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24 March 2017

Semi-polar indium gallium nitride laser diode/waveguide photodiode combo

Researchers based in Saudi Arabia and USA have integrated a waveguide photodetector (WPD) with a 405nm laser diode (LD) using free-standing semi-polar gallium nitride (GaN) technology [Chao Shen et al, Appl. Phys. Express vol10, p042201, 2017]. The semi-polar material reduces electric fields in aluminium indium gallium nitride (AlInGaN) heterostructures that arise from differences in charge polarization of the chemical bonds between the elements. Reducing these fields avoids the detuning between InGaN multiple quantum wells (MQW) laser diode emission and photodetector absorption spectra seen with polar c-plane heterostructures.

The team from King Abdullah University of Science and Technology (KAUST) in Saudi Arabia, University of California Santa Barbara (UCSB) in the USA, and King Abdulaziz City for Science and Technology (KACST) in Saudi Arabia see the integrated device as leading to on-chip power monitoring, visible light communication (VLC), and the implementation of III-nitrides as a photonics platform. Using laser diodes, rather than light-emitting diodes (LEDs), gives benefits in terms of efficiency droop and modulation bandwidth for solid-state lighting and VLC applications.

Figure 1: (a) Epitaxial layer structure, (b) schematic of InGaN/GaN MQW based WPD-LD, and (c) photo of laser emission from front facet of WPD-LD.

Figure 1: (a) Epitaxial layer structure, (b) schematic of InGaN/GaN MQW based WPD-LD, and (c) photo of laser emission from front facet of WPD-LD.

The epitaxial structure (Figure 1) was grown on (20-2-1) GaN by metal-organic chemical vapor deposition (MOCVD). The MQW structure was four periods of 3.6nm/7nm In0.1Ga0.9N/GaN wells/barriers. The electron-blocking layer (EBL) was 18nm p-type aluminium gallium nitride (p-Al0.18Ga0.82N). The separate-confinement heterostructures (SCHs) were 120nm p/n-InGaN. The cladding layers were 600nm p-GaN and 350nm n-GaN. The contact layers were heavily doped p- and n-type to give ohmic contacts with the palladium/gold and titanium/aluminium/nickel/gold respective contact metallization.

The material was structured into a 505μm-long laser diode with a 90μm-long WPD at its rear facet. The device separation was 5μm. The etched ridge waveguide was 2μm wide. An isolation trench was fabricated by focused ion-beam milling. The facets were uncoated. The electrical isolation of the devices was around 1MΩ, “more than five orders of magnitude higher than the junction series resistance, enabling the independent operation of the two components,” according to the researchers.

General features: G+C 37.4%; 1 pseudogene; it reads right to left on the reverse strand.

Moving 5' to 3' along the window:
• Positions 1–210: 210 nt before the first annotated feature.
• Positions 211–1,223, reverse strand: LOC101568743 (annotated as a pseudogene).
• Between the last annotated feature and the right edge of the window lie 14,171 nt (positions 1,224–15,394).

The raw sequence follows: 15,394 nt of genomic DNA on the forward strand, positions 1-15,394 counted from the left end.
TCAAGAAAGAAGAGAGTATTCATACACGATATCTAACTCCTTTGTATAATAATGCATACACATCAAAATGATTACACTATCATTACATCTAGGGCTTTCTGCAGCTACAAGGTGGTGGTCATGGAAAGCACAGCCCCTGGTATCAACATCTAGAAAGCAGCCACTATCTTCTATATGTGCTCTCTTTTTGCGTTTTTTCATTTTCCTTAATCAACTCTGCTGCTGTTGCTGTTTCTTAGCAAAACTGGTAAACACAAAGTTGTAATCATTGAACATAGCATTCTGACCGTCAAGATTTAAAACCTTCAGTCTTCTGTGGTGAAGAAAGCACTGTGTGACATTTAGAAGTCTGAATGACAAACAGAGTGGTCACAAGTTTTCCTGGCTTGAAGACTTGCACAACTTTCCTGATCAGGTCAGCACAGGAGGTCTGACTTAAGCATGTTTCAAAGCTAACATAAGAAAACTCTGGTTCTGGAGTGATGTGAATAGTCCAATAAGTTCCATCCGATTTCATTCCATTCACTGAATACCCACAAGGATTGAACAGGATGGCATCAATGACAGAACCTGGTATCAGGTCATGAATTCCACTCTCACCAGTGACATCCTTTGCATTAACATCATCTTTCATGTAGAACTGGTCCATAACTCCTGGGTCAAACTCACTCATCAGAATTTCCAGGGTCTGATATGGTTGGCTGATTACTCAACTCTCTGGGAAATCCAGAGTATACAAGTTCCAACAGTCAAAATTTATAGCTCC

The laser diode had a 130mA threshold and 0.4W/A slope efficiency, as determined by a standard calibrated silicon photodetector, with continuous wave (CW) operation at room temperature. The output from the WPD at zero bias followed the performance of the laser diode closely, allowing its use as an on-chip power monitor.

Reverse biasing the WPD resulted in increased response by increasing the depletion region where photons were absorbed, generating a photocurrent. Tests were carried out with pulsed currents on the laser diode to avoid self-heating. At 200mA injection, the laser diode produced WPD currents of 63.5μA, 80.7μA, 112.3μA and 130.4μA under respective reverse biases of 0V, 2V, 4V and 6V. The photocurrent/optical input power responsivity of the WPD increased from 0.018A/W to 0.051A/W as the reverse bias increased from 0V to 10V.

The researchers comment: “Considering the fact that the WPD and LD share the same active layer design without the need of epitaxial re-growth, the presented WPD outperforms other PDs utilizing InGaN/GaN QWs on c-plane-orientated substrates (0.001–0.01A/W at 450nm) for simultaneous light emission and detection. The high responsivity of the WPD is attributed to the enhanced overlap between the absorption peak of the WPD and the emission peak of the LD. The enhancement in the overlap originates from a reduced polarization field in QWs grown on a semi-polar GaN substrate.”

Figure 2: Modulation response of WPD at zero bias.Figure 2: Modulation response of WPD at zero bias.

The frequency response of the system with unbiased WPD was also measured (Figure 2). The 3dB bandwidth was 230MHz. The researchers attribute the bandwidth to the WPD, since laser diode bandwidth was known to be above 1GHz. Despite this, the WPD bandwidth improves on values reported for GaN Schottky barrier PDs (5.4 MHz) and GaN p–i–n PDs (10–20 MHz).

The team comments: “The increased cutoff frequency of the WPD is associated with the reduced device size owing to the narrow ridge design and the improved responsivity of the semi-polar plane WPDs. The high-speed WPD suggests its potential as an integrated receiver for on-chip communication and VLC applications.”

Tags: Waveguide photodetector Laser diode Free-standing semi-polar GaN MOCVD

Visit:  https://doi.org/10.7567/APEX.10.042201

The author Mike Cooke is a freelance technology journalist who has worked in the semiconductor and advanced technology sectors since 1997.

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